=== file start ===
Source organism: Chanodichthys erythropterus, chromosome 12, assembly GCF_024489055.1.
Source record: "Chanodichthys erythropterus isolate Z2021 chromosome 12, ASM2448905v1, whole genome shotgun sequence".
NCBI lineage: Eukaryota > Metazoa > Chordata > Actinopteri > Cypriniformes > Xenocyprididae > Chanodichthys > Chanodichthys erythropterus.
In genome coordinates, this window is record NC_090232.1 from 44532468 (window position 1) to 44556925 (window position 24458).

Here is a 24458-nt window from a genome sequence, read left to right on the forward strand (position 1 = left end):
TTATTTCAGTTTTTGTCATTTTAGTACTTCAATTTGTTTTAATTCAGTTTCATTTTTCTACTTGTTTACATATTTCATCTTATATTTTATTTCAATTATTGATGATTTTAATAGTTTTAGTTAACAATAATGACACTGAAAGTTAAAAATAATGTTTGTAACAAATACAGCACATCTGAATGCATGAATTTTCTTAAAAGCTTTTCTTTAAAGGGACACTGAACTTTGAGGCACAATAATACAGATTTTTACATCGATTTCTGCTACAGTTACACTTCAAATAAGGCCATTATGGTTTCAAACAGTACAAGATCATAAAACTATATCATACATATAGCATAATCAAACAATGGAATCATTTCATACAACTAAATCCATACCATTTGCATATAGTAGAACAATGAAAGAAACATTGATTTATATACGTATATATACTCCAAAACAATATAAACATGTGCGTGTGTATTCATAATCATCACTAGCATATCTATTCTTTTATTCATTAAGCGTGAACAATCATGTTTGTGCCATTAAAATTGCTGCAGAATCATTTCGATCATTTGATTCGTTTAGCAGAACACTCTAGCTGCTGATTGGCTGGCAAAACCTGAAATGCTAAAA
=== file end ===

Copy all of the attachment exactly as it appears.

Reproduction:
Source organism: Chanodichthys erythropterus, chromosome 12, assembly GCF_024489055.1.
Source record: "Chanodichthys erythropterus isolate Z2021 chromosome 12, ASM2448905v1, whole genome shotgun sequence".
NCBI lineage: Eukaryota > Metazoa > Chordata > Actinopteri > Cypriniformes > Xenocyprididae > Chanodichthys > Chanodichthys erythropterus.
In genome coordinates, this window is record NC_090232.1 from 44532468 (window position 1) to 44556925 (window position 24458).

Here is a 24458-nt window from a genome sequence, read left to right on the forward strand (position 1 = left end):
TTATTTCAGTTTTTGTCATTTTAGTACTTCAATTTGTTTTAATTCAGTTTCATTTTTCTACTTGTTTACATATTTCATCTTATATTTTATTTCAATTATTGATGATTTTAATAGTTTTAGTTAACAATAATGACACTGAAAGTTAAAAATAATGTTTGTAACAAATACAGCACATCTGAATGCATGAATTTTCTTAAAAGCTTTTCTTTAAAGGGACACTGAACTTTGAGGCACAATAATACAGATTTTTACATCGATTTCTGCTACAGTTACACTTCAAATAAGGCCATTATGGTTTCAAACAGTACAAGATCATAAAACTATATCATACATATAGCATAATCAAACAATGGAATCATTTCATACAACTAAATCCATACCATTTGCATATAGTAGAACAATGAAAGAAACATTGATTTATATACGTATATATACTCCAAAACAATATAAACATGTGCGTGTGTATTCATAATCATCACTAGCATATCTATTCTTTTATTCATTAAGCGTGAACAATCATGTTTGTGCCATTAAAATTGCTGCAGAATCATTTCGATCATTTGATTCGTTTAGCAGAACACTCTAGCTGCTGATTGGCTGGCAAAACCTGAAATGCTAAAA